'Sex slave' Irene Morales' lawsuit against American Apparel founder dismissed
A lawsuit brought against the founder of American Apparel by a formeremployee who claimed he forced her to be his sex slave has been thrownout of court.
A lawsuit brought against the founder of American Apparel by a former employee who claimed he forced her to be his sex slave has been thrown out of court.
According to DNAinfo, the $260 million suit was tossed by a Brooklyn judge after the clothing store's founder, Dov Charney, and former American Apparel manager, Irene Morales, agreed to arbitration in California.
In the suit filed a year ago, Morales, who used to work at a Chelsea store, alleged that Charney began sexually harassing her when she was a 17-year-old trainee. She claimed she endured eight months of forced sex with Charney because he threatened to fire her if she didn't comply. Morales also said she suffered "extreme psychological abuse and torment" from Charney during an "induced" visit to him in California.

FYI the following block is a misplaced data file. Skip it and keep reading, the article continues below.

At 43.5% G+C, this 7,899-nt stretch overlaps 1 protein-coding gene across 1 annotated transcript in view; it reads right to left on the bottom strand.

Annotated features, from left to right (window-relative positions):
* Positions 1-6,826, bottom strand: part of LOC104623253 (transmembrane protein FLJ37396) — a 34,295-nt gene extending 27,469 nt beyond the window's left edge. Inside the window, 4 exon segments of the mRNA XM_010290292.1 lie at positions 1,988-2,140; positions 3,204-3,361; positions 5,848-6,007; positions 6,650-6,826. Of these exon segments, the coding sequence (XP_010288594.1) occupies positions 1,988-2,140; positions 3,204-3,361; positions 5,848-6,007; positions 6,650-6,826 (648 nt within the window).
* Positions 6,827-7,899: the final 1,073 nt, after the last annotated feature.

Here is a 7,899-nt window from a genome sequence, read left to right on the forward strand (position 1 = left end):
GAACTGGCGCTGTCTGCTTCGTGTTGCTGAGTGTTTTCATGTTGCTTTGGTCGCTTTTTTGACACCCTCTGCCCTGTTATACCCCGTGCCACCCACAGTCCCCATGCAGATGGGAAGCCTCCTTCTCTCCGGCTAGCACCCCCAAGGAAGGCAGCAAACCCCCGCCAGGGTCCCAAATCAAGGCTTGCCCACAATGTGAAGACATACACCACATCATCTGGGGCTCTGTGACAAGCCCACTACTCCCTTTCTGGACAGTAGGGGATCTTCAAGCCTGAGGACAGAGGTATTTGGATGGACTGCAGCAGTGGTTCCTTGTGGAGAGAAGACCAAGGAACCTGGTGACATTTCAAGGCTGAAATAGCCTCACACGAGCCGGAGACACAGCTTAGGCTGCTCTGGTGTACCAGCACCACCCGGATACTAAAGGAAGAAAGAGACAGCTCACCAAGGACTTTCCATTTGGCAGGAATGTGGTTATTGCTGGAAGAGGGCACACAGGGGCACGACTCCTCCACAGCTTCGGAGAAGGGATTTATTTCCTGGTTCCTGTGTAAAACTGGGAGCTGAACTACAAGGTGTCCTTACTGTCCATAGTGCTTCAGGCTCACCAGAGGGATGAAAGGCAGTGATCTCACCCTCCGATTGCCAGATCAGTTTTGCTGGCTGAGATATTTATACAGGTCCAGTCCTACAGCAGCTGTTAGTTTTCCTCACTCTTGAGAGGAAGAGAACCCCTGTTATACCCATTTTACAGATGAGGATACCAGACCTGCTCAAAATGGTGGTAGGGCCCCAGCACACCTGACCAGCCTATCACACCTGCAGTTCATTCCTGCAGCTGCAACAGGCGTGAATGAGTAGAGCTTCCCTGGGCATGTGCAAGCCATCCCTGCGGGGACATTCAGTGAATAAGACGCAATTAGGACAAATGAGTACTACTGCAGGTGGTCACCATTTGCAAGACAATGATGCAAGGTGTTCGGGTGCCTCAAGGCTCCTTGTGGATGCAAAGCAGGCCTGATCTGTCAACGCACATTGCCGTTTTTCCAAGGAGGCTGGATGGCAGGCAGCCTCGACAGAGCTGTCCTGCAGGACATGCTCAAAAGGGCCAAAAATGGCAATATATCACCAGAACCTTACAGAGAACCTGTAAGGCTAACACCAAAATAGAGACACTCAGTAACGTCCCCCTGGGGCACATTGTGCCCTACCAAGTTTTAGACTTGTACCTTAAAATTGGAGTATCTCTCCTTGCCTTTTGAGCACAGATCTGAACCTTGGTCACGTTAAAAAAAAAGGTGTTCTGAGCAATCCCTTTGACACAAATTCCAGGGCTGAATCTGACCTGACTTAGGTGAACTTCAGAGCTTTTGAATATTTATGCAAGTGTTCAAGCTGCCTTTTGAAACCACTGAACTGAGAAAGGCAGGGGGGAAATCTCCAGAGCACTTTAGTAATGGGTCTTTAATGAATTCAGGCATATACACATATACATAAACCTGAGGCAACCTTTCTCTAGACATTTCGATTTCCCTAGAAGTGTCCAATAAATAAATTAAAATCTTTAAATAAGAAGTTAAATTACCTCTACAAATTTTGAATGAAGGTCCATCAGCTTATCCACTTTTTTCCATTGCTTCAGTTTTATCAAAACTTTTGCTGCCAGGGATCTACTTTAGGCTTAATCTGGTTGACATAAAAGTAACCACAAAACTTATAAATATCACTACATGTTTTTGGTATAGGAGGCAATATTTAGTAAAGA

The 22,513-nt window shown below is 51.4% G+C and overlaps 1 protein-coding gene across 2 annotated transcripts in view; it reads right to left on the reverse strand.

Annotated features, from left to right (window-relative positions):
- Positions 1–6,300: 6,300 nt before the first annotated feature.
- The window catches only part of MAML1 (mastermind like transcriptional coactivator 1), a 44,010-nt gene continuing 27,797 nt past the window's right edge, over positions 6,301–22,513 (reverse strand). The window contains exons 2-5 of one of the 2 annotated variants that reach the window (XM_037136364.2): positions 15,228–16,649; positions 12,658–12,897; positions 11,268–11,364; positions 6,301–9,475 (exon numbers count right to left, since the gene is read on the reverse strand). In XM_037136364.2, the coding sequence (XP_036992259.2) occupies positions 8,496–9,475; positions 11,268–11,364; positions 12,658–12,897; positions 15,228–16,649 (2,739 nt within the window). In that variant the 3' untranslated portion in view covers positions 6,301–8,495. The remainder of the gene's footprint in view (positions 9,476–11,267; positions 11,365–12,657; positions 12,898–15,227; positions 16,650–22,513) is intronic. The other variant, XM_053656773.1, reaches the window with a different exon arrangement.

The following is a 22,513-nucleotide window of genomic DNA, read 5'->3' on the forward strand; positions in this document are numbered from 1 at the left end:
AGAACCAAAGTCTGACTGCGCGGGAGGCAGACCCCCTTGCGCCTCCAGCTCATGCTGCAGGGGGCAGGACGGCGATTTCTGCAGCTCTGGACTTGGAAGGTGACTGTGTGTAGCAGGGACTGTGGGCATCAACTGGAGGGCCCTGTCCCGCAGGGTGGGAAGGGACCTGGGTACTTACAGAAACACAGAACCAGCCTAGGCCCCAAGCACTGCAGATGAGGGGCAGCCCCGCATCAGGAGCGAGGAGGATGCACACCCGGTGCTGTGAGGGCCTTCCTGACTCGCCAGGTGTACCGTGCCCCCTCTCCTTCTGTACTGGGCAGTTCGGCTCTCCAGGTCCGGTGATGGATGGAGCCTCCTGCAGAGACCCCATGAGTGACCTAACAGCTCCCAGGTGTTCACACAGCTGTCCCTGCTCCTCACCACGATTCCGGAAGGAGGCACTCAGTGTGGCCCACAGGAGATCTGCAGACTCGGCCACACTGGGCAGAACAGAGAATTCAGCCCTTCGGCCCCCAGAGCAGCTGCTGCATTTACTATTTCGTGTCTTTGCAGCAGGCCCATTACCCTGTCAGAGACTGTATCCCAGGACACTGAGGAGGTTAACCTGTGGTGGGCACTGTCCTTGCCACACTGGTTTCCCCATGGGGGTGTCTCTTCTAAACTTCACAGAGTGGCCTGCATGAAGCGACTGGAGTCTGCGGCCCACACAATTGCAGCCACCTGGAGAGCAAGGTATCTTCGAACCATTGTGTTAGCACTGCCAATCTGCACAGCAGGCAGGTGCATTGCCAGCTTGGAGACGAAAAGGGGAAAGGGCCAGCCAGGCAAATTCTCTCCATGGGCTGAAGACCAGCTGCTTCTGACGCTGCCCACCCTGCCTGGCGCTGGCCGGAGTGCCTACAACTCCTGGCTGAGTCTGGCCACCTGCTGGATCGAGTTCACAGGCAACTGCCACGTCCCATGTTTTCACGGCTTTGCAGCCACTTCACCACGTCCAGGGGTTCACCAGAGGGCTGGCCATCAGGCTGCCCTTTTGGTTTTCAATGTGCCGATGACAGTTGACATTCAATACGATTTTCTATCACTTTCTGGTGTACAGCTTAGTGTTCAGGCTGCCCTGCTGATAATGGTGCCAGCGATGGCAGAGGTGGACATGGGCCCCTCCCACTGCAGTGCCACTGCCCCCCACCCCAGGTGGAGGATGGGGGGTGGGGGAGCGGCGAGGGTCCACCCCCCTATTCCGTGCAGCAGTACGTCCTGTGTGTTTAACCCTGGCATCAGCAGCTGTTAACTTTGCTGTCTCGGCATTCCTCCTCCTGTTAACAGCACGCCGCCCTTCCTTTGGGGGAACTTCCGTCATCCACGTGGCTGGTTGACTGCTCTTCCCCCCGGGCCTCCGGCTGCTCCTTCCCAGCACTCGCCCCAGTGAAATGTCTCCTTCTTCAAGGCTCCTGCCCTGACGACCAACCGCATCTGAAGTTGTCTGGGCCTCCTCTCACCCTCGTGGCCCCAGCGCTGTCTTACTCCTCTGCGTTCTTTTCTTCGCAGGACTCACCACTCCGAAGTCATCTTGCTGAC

Lewd emails and sexually charged photos that Morales reportedly sent to Charney have been posted online. She also reportedly sent sexually explicit messages and asked Charney for money via text. However, in the suit, Morales claimed Charney forced her to send racy photos or she would lose her job.
"It took a while, but the right result was reached," Charney's attorney, Stuart Slotnick, told DNAinfo. "We’re happy to see that the frivolous claims are going to be heard in the proper venue."
(Images via Gawker)